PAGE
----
(4.101) Delium was captured seventeen days after the battle. The Athenian herald came shortly afterwards in ignorance of its fate to ask again for the dead, and now the Boeotians, instead of repeating their former answer, gave them up. In the battle the Boeotians lost somewhat less than five hundred; the Athenians not quite a thousand, and Hippocrates their general; also a great number of light-armed troops and baggage-bearers.
Shortly after the battle of Delium, Demosthenes, on the failure of the attempt to betray Siphae, against which he had sailed with forty ships,64 employed the Agraean and Acarnanian troops together with four hundred Athenian hoplites whom he had on board in a descent on the Sicyonian coast. Before all the fleet had reached the shore the Sicyonians came out against the invaders, put to flight those who had landed, and pursued them to their ships, killing some, and making prisoners of others. They then erected a trophy, and gave back the dead under a flag of truce.
While the affair of Delium was going on, Sitalces the Odrysian king died; he had been engaged in an expedition against the Triballi, by whom he was defeated in battle. Seuthes the son of Sparadocus,65 his nephew, succeeded him in the kingdom of the Odrysians and the rest of his Thracian dominions.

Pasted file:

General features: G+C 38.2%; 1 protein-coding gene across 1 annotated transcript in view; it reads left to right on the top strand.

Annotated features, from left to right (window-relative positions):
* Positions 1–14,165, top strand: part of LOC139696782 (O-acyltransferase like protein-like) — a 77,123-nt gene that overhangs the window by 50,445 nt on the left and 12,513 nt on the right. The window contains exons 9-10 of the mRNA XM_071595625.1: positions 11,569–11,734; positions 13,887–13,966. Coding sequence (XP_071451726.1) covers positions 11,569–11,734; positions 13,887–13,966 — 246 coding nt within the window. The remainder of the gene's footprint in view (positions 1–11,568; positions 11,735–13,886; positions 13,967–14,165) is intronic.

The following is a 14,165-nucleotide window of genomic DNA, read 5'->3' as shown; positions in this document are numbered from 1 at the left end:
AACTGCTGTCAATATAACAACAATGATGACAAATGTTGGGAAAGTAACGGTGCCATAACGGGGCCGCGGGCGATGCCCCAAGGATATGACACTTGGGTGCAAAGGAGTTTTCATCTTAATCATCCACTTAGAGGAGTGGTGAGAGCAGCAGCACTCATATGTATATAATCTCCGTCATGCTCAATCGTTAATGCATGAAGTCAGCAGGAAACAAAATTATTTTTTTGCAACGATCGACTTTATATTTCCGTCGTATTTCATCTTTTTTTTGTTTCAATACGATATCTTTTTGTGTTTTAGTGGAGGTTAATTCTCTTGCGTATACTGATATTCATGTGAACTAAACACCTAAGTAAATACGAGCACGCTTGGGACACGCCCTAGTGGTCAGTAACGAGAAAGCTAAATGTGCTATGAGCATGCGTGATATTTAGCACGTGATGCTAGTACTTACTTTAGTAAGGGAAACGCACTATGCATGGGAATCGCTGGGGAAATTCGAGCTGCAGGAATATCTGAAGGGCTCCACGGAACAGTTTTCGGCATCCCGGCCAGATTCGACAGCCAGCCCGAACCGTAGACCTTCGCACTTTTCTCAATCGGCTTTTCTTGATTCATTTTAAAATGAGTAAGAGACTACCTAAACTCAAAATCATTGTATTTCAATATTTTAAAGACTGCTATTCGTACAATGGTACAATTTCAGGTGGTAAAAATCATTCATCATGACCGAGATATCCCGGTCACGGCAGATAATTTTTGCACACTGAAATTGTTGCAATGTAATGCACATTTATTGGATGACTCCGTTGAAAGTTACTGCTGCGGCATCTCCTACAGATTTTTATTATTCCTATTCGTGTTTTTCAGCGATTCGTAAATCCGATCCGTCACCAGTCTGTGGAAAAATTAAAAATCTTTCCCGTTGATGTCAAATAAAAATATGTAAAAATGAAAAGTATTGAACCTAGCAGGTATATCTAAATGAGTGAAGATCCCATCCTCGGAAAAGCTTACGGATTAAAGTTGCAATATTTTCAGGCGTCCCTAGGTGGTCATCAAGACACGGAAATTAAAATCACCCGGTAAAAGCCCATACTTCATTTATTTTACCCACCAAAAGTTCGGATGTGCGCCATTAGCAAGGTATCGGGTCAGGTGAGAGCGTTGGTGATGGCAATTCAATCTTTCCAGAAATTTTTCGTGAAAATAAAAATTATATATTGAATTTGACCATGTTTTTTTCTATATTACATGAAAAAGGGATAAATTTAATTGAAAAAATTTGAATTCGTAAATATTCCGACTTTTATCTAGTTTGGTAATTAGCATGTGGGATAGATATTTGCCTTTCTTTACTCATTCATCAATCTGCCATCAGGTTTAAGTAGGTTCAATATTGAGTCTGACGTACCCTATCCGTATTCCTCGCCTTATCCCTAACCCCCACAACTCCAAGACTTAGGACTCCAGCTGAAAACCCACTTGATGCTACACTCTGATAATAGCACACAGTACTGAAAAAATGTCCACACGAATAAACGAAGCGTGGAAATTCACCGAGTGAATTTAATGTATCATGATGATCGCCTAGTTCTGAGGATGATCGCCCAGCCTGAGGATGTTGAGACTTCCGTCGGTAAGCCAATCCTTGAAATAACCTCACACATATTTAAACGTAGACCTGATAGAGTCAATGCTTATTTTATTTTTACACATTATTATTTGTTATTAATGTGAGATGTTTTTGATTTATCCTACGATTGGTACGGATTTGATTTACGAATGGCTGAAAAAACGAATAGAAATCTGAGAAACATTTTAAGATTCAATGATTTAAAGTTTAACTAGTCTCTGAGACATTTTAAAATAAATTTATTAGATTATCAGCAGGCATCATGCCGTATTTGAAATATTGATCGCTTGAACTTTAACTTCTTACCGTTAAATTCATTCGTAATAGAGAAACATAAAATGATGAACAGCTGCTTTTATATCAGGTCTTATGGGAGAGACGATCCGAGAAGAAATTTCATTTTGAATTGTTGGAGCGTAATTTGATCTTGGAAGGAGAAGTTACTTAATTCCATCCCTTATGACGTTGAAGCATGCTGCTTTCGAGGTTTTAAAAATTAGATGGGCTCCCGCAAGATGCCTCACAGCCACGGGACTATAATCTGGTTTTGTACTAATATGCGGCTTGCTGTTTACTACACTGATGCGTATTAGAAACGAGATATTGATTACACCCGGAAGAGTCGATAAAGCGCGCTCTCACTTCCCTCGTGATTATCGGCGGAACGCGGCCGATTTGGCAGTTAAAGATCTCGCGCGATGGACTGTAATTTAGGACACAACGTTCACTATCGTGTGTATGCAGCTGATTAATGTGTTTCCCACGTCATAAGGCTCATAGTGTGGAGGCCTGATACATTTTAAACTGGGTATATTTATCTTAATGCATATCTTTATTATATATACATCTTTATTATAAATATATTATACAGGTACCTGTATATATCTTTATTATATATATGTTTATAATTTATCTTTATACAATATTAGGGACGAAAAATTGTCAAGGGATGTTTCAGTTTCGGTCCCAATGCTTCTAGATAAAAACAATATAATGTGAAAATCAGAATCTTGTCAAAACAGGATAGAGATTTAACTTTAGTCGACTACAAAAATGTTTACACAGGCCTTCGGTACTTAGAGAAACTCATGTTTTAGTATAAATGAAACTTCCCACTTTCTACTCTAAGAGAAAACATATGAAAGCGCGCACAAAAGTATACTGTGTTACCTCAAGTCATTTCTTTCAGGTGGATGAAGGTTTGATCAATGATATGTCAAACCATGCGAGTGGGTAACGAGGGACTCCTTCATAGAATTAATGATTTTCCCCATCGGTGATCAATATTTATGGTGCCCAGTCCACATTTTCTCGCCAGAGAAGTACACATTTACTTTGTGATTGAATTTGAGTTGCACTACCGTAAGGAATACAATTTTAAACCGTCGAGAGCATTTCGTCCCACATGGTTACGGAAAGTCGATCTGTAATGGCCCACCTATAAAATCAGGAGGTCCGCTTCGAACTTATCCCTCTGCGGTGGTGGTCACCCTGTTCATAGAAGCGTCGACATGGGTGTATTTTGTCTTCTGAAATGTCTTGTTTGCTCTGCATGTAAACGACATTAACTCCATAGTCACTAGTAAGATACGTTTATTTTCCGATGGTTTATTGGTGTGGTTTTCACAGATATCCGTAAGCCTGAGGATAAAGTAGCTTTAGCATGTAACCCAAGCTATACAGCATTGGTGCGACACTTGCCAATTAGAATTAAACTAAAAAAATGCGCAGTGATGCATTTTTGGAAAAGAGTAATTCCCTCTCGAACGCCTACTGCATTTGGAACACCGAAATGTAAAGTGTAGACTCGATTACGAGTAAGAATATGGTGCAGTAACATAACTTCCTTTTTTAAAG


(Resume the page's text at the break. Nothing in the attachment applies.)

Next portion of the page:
(4.102) During the same winter, Brasidas and his Chalcidian allies made an expedition against Amphipolis upon the river Strymon, the Athenian colony. The place where the city now stands is the same which Aristagoras of Miletus in days of old, when he was fleeing from King Darius, attempted to colonise; he was driven out by the Edonians.66 Two and thirty years afterwards the Athenians made another attempt; they sent a colony of ten thousand, made up partly of their own citizens, partly of any others who liked to join; but these also were attacked by the Thracians at Drabescus, and perished.67 Twenty-nine years later the Athenians came again, under the leadership of Hagnon the son of Nicias, drove out the Edonians, and built a town on the same spot, which was formerly called `The Nine Ways.' Their base of operations was Eion, a market and seaport which they already possessed, at the mouth of the river, about three miles from the site of the present town. Wanting to enclose the newly-founded city, which on two sides is surrounded by the river Strymon, Hagnon cut it off by a long wall reaching from the upper part of the river to the lower, and called the place Amphipolis, because it strikes the eye both by sea and land.